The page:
BY the time I arrived at Oran Mor, last Monday lunchtime, the queue was snaking up the stairs from the basement theatre-cum-nightclub; and the rumour was that the food counter beside the bar had run out of pies.
Over the past year, the audiences for the Play, Pie And Pint season’s lunchtime shows – one short new play a week, for 35 weeks of the year – have been growing so rapidly that finding a seat in the crowded space can be a problem, and the supply of pies occasionally fails to keep pace with the swelling crowd.
And today, the Play, Pie and Pint team have been taken by surprise by the sheer popularity of this week’s play, Wake Me In The Morning, a fierce, sexy tragi-comedy by former Citizens’ director Jeremy Raison about the sad death in 1962 of the Hollywood superstar Marilyn Monroe, and the affair with President John F Kennedy that preceded it. It’s not the greatest drama ever seen at Oran Mor; most of the detail is all too familiar. Yet the show is sassy, clever, poetic, and pretty well acted by the gorgeous Kirsty McDuff as the Blonde, with Bill Wright as the President, and Ewan Donald as his younger brother; and the audience applauds enthusiastically.
What’s not happening today, though, is the extended pre-show announcement from Play, Pie and Pint’s great founder and producer, David MacLennan, that was until recently a vital part of the Oran Mor show. For last week, MacLennan made it publicly known that he has motor neurone disease, and has been told that the diagnosis is terminal; and now, he watches quietly from the side of the auditorium, while his co-producer Susannah Armitage steps into the limelight.
To say that his news represents a cruel blow not only to MacLennan’s family and friends but to the whole world of Scottish theatre, is to understate the case. As a co-founder of the 7:84 Scotland Theatre Company in 1973, and later joint artistic director with David Anderson of 7:84’s rock-based sister company Wildcat, Mac-Lennan is a key figure in linking the past, present and future of Scottish theatre. And his emergence in 2004 as the creative powerhouse behind the Play, Pie and Pint season – after the cruel loss of Wildcat’s funding in the late 1990s – has simply transformed the landscape of Scottish theatre, creating vast new opportunities for writers of any age who want to try something new in a supportive and unfussy environment, with no bureaucratic strings attached. The Play, Pie and Pint model has now been copied in cities from Philadelphia to Moscow; and has spread across Scotland, with co-productions now appearing regularly in Edinburgh, Dundee, Perth, Aberdeen and Ayr.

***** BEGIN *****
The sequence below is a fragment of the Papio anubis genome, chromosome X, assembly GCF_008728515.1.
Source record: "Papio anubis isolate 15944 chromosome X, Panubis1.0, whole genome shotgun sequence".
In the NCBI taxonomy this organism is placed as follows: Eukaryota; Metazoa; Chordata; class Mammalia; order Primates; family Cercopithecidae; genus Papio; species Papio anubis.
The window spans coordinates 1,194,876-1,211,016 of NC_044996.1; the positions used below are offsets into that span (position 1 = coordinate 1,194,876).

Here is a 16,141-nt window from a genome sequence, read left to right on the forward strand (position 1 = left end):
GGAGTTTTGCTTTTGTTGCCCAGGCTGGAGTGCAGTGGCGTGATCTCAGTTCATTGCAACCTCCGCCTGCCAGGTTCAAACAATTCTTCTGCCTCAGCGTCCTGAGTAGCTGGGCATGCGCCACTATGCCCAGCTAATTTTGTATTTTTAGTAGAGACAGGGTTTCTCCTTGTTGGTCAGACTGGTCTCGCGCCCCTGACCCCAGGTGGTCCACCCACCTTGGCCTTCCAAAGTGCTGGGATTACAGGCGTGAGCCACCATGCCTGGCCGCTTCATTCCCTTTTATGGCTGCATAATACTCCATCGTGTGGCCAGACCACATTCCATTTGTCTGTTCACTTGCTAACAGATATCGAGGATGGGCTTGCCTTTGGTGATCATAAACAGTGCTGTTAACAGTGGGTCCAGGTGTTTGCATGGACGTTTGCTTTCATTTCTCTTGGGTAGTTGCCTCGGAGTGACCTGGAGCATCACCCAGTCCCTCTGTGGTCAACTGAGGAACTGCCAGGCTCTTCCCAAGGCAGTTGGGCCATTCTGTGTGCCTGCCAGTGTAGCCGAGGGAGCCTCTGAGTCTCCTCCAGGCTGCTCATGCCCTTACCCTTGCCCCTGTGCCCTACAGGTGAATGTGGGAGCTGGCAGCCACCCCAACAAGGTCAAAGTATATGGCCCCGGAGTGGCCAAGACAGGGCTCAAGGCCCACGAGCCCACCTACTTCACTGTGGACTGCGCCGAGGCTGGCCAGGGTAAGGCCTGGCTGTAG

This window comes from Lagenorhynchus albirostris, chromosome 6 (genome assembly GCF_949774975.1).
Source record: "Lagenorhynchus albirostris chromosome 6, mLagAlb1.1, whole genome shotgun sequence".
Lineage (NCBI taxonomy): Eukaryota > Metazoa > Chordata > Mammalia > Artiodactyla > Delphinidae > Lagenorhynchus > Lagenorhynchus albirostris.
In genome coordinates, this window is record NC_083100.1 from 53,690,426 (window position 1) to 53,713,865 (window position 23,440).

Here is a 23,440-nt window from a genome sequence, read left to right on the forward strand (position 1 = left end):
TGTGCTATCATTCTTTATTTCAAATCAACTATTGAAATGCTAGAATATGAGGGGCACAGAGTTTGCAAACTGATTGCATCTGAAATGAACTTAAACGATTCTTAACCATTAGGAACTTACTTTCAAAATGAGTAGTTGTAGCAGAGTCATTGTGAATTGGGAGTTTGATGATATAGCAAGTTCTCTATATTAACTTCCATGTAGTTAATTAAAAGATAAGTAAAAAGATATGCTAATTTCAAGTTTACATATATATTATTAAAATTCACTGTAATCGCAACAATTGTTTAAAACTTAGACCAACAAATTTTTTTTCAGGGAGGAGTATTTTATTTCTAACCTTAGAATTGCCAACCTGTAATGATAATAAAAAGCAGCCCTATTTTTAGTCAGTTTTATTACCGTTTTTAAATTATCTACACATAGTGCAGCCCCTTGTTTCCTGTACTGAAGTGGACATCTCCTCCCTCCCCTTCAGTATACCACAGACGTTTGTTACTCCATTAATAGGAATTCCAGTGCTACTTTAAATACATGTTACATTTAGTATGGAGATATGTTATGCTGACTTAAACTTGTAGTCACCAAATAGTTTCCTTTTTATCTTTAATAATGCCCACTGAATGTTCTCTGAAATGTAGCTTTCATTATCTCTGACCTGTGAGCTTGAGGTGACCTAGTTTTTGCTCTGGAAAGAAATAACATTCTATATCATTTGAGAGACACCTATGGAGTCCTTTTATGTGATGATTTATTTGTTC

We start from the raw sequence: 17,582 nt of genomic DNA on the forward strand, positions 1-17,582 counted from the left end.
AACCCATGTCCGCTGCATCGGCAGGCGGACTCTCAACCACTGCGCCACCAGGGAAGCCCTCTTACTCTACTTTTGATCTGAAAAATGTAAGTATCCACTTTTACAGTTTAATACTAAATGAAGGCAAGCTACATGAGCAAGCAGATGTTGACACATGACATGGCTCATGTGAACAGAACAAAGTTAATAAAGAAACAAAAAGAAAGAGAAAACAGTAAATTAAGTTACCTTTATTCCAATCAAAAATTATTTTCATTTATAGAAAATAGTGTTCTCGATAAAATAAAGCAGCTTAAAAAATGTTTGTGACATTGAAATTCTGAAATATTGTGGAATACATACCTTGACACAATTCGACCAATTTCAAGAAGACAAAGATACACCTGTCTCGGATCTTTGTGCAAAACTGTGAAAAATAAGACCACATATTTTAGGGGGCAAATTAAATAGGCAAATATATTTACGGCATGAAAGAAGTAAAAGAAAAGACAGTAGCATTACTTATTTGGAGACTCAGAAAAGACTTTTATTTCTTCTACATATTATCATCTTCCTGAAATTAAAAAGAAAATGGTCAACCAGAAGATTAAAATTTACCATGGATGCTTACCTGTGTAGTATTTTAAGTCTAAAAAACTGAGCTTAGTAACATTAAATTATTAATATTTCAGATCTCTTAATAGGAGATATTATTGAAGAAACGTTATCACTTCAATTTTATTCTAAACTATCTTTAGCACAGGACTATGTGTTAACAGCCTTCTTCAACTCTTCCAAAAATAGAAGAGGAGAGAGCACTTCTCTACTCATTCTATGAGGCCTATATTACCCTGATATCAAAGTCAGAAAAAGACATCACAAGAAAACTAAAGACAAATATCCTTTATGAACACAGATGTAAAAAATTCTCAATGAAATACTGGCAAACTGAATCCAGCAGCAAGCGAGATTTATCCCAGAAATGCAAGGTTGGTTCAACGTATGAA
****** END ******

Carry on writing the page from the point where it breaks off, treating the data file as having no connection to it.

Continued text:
The formula devised by MacLennan ten years ago is so robust, in other words, that its future seems almost guaranteed, whatever the next years bring. At the moment, MacLennan is still working, at a rate that would put many 65-year-olds to shame. With David Anderson, he co-wrote the recent Oran Mor Christmas panto. With David Greig, he is curating the National Theatre of Scotland’s The Great Yes, No Don’t Know Five Minute Theatre Show on the independence referendum; and the next season of Play, Pie and Pint shows is already on the stocks.
There is something irreplaceable, though, about MacLennan’s unfailing energy and enthusiasm, his uncompromising radical politics, and the easy internationalism that has seen Play, Pie And Pint build links with theatre companies from London and Dublin to Beijing and Barcelona. Like his late, great brother-in-law John McGrath, MacLennan speaks for a bold postwar generation who will strive to be creative and rambunctious to the last, and will not go gently into any goodnight they may face. And anyone who loves theatre, or who cares for the creative life of Scotland, must wish MacLennan and all those around him well; as they work to keep that flame of energy, rebellion and richness alive, through the most difficult of times.